Based on the above analysis, the key space with respect to the security of legitimate users against eavesdroppers is contributed by both the first-level CCT and the second-level CSS which is given by 5.46 × 10^{86} × 5 × 10^{29} = 2.73 × 10^{116}. Moreover, the key space with respect to the privacy among all the legitimate users is only contributed by the first-level CCT which is given by 5.46 × 10^{86}. As we can see, the key space with respect to the security of legitimate users against eavesdroppers is substantially enlarged from 5.46 × 10^{86} to 2.73 × 10^{116} when adopting the two-level chaotic encryption scheme in comparison to that using only the first-level CCT.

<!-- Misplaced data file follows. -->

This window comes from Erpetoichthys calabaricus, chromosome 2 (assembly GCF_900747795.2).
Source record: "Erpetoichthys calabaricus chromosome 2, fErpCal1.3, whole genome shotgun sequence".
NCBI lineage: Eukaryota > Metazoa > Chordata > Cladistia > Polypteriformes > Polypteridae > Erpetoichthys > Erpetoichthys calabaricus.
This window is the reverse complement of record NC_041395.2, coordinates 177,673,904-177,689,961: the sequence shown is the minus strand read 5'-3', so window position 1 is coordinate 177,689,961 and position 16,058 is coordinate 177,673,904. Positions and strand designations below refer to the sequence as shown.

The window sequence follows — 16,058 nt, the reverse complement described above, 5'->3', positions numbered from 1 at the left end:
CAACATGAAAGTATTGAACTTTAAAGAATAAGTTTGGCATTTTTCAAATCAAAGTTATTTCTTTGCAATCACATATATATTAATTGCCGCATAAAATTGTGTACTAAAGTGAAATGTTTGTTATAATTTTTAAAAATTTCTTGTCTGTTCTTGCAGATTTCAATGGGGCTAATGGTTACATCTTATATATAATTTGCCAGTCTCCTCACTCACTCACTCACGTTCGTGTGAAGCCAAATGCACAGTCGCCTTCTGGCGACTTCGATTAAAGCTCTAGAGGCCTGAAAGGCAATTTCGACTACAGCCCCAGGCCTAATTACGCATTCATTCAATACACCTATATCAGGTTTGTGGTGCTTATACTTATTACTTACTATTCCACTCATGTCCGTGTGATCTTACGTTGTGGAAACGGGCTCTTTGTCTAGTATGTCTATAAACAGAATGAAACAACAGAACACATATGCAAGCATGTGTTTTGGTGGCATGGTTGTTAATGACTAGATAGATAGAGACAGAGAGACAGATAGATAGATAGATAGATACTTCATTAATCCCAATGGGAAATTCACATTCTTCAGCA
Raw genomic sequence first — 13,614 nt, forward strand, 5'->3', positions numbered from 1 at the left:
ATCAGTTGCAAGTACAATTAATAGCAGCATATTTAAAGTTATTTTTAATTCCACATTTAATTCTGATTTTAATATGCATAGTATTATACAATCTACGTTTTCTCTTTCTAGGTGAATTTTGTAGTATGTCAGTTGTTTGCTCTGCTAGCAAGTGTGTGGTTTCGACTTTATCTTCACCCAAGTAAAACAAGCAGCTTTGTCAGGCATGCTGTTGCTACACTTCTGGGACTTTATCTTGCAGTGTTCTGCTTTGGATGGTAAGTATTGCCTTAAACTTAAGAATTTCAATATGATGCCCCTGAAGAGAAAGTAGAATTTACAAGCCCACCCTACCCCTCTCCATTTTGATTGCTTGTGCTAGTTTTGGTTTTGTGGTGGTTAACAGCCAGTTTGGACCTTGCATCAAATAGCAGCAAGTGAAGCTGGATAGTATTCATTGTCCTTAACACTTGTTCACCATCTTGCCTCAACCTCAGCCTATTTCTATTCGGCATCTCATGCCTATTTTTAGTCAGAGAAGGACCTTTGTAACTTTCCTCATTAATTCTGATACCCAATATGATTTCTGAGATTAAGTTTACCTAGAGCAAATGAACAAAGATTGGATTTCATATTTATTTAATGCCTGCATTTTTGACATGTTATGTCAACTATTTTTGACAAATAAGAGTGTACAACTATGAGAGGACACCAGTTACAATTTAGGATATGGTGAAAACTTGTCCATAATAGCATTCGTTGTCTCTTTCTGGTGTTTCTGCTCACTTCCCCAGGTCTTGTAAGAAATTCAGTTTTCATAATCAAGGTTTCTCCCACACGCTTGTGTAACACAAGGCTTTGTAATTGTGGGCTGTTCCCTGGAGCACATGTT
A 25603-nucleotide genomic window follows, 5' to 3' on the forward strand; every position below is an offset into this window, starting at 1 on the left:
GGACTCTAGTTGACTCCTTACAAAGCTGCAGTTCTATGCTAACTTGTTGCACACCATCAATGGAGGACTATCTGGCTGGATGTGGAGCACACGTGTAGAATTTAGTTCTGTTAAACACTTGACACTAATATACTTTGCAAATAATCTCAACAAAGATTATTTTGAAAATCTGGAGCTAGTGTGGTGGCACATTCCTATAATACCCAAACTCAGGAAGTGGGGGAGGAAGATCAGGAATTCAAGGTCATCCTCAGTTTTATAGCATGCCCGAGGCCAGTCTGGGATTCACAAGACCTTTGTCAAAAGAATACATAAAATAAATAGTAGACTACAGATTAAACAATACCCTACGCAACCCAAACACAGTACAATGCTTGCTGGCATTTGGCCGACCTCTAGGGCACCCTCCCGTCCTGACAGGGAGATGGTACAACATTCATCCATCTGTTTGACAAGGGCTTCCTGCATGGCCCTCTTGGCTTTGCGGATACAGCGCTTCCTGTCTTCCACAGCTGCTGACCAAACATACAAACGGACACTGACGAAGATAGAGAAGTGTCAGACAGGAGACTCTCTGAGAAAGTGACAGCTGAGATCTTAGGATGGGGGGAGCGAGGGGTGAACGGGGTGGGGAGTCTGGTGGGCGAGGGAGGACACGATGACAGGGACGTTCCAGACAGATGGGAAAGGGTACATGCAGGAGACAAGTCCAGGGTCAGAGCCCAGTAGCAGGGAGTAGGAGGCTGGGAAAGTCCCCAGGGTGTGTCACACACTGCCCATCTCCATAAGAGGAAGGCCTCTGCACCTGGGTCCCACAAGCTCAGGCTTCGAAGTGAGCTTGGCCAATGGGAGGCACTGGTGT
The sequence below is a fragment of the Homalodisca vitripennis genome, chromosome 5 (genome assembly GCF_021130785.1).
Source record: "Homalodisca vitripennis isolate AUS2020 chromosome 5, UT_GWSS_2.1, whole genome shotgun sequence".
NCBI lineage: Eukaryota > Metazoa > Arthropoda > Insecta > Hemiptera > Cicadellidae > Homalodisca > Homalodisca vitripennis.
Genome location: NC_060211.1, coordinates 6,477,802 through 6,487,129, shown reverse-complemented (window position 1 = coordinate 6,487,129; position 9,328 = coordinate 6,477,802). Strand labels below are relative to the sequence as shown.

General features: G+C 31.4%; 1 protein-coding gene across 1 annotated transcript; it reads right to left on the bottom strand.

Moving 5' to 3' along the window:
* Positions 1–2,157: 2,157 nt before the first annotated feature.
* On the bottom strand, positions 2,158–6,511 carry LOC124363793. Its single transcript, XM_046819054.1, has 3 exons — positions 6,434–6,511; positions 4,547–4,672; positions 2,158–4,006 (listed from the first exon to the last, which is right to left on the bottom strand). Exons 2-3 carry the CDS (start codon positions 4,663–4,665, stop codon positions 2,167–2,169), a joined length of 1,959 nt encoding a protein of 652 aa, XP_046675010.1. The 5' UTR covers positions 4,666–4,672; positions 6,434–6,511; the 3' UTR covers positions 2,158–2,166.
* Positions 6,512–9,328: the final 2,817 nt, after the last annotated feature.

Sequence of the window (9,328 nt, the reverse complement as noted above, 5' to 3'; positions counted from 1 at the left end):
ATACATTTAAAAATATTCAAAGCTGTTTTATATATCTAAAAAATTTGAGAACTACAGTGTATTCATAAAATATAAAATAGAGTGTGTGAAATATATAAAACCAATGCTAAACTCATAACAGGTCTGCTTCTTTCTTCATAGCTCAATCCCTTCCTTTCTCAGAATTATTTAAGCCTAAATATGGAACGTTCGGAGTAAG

#### 4.2. PAPR analysis

In the next, we also compare the peak-to-average power ratio (PAPR) of the time-domain NOMA signal with and without encryption. As shown in Fig. 6, the time-domain NOMA signal has the same PAPR performance for three different cases: (1) without encryption; (2) with only CCT; (3) with both CCT and CSS. This is because the adopted two-level chaotic encryption only scrambles the bit-to-symbol mapping and the symbol-to-subcarrier mapping, which has no effect on the PAPR performance of the time-domain NOMA signal.

#### 4.3. Measured BER performance